Among the participants and speakers on the day this summer were some of the companies that the partners behind LSP wanted to include, and now Christian Schlette, professor at SDU Robotics, Maersk Mc-Kinney Møller Institute, can state that the message was heard.
- We have received commitments from up to 15 companies already, who would like to be involved and are ready to take responsibility and invest resources, knowledge, and man-hours in the project. It is absolutely crucial that we can move forward with the LSP ambitions at Odense Harbour. We need to have them behind us so that it makes sense to establish the centre, says the professor who is in charge of the project.
He will be excited that companies such as Fayard, Bladt Industries, Inrotech, Odense Maritime Technology, Force Technology, Cobod and others are now part of the team.
- They do not invest capital, but they are involved in the form of resources and knowledge, even though they are not actually guaranteed to get anything back, he says.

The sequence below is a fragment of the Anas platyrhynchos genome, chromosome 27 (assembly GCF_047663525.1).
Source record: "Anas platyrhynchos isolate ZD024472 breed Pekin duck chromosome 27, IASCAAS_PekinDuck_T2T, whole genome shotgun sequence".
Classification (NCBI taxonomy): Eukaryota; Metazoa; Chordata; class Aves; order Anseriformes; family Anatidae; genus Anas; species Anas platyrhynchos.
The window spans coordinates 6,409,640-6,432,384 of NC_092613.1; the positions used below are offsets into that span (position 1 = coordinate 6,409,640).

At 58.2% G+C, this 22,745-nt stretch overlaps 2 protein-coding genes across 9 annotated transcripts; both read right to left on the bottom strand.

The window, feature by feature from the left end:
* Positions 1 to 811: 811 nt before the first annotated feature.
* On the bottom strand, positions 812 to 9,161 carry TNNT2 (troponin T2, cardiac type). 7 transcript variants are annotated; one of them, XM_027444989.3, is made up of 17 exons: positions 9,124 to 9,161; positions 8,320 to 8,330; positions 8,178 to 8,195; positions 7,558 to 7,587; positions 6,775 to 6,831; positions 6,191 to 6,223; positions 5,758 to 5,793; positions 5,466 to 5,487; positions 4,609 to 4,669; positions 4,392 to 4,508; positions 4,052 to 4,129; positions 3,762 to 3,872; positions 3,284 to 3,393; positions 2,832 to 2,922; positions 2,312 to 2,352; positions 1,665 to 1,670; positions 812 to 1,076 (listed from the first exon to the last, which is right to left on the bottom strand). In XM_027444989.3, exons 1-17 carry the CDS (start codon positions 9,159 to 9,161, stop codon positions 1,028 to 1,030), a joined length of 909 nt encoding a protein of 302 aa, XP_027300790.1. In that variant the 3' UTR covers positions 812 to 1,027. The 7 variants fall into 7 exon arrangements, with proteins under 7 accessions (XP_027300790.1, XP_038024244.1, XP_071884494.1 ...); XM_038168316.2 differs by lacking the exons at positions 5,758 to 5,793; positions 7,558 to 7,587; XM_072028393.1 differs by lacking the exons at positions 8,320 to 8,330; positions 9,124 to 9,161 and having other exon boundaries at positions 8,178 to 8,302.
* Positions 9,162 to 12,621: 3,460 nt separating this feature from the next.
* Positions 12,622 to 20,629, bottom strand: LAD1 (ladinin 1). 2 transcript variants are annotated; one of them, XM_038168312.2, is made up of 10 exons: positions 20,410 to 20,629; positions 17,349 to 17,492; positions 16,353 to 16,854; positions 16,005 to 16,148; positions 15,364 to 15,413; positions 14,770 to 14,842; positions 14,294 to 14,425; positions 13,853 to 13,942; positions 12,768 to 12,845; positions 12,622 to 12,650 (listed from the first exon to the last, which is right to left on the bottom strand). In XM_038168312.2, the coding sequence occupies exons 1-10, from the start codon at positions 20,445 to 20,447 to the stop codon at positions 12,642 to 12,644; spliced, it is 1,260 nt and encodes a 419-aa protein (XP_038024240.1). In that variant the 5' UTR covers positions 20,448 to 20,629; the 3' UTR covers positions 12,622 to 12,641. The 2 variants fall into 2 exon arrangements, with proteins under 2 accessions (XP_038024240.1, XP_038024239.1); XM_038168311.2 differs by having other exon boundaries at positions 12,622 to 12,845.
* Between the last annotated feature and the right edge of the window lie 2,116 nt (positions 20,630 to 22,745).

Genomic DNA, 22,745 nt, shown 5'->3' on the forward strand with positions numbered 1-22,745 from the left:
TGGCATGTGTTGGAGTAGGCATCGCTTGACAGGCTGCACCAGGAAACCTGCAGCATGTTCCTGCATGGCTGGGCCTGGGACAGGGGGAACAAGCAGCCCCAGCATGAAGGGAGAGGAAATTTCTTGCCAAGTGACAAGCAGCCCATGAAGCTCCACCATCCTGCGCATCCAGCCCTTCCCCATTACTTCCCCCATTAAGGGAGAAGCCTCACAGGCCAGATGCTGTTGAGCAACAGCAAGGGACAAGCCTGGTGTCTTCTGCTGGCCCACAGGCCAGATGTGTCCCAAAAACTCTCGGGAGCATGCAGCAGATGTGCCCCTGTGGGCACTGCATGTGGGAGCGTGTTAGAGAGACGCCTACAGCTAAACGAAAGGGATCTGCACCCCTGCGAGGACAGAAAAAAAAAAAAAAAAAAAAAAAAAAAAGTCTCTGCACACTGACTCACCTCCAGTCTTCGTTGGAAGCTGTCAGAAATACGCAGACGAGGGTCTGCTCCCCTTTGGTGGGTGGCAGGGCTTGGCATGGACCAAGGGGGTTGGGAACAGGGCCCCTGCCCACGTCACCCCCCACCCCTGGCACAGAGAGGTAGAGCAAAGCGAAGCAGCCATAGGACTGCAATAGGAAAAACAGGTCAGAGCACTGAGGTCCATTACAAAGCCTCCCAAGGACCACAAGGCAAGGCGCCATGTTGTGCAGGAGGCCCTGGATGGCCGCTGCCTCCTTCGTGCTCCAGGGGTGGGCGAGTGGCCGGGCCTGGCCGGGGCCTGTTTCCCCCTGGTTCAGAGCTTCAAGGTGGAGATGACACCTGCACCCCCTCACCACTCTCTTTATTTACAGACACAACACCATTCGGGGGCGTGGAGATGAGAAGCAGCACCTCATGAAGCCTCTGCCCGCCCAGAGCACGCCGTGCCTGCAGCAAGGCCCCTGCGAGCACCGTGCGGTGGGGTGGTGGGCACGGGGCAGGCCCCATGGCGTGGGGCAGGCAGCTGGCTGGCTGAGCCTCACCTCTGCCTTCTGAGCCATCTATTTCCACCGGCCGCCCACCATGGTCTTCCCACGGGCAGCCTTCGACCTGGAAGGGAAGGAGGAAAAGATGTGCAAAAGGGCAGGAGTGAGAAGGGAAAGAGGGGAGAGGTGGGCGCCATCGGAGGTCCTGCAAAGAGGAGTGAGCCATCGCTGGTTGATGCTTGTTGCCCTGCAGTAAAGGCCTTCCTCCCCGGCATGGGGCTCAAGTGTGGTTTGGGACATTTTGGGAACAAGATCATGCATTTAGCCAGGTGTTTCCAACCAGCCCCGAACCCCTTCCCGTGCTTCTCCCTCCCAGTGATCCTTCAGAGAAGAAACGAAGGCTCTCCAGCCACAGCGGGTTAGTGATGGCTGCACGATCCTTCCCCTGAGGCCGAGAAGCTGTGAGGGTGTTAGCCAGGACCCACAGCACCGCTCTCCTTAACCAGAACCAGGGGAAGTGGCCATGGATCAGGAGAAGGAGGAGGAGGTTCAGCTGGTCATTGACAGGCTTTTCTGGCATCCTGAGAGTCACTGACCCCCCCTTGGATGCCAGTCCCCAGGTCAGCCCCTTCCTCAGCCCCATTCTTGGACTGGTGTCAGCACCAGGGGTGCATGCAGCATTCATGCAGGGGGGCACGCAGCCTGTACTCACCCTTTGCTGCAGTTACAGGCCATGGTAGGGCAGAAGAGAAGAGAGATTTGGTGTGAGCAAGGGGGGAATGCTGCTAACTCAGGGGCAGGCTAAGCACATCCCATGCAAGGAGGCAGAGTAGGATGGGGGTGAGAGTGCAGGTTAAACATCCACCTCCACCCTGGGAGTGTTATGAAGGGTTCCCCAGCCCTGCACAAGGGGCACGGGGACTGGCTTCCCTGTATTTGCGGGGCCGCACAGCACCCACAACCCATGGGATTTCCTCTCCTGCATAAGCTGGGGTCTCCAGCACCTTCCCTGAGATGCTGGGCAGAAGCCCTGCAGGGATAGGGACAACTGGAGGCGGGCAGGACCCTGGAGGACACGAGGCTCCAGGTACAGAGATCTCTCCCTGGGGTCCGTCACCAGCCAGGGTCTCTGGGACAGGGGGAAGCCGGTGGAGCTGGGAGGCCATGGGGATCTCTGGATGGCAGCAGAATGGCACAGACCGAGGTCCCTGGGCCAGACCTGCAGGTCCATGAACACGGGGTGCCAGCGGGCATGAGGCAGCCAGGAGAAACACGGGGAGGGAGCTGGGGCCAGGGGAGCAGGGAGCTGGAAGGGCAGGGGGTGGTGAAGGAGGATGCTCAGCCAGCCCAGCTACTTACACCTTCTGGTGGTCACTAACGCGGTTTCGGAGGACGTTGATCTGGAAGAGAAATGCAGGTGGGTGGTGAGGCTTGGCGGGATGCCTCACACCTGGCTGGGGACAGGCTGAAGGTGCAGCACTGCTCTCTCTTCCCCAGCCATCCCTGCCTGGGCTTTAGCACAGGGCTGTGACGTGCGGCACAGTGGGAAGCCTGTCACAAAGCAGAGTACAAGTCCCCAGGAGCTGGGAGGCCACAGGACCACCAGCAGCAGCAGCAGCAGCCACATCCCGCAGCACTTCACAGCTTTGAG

Three projects are starting

- Right now, we have three use-cases where we can zoom in on specific tasks within the three areas and the development of robot technology that can undertake the tasks. But we want more projects started, and we are in dialogue with other companies, he says.
It is already clear, however, that the repair yard Fayard on Lindø, the wind turbine foundation company Bladt Industries from Aalborg with a huge production at Odense Harbour and the Copenhagen company Cobod, which specialises in full-scale 3D printing for construction, will name the first three “use-case” projects.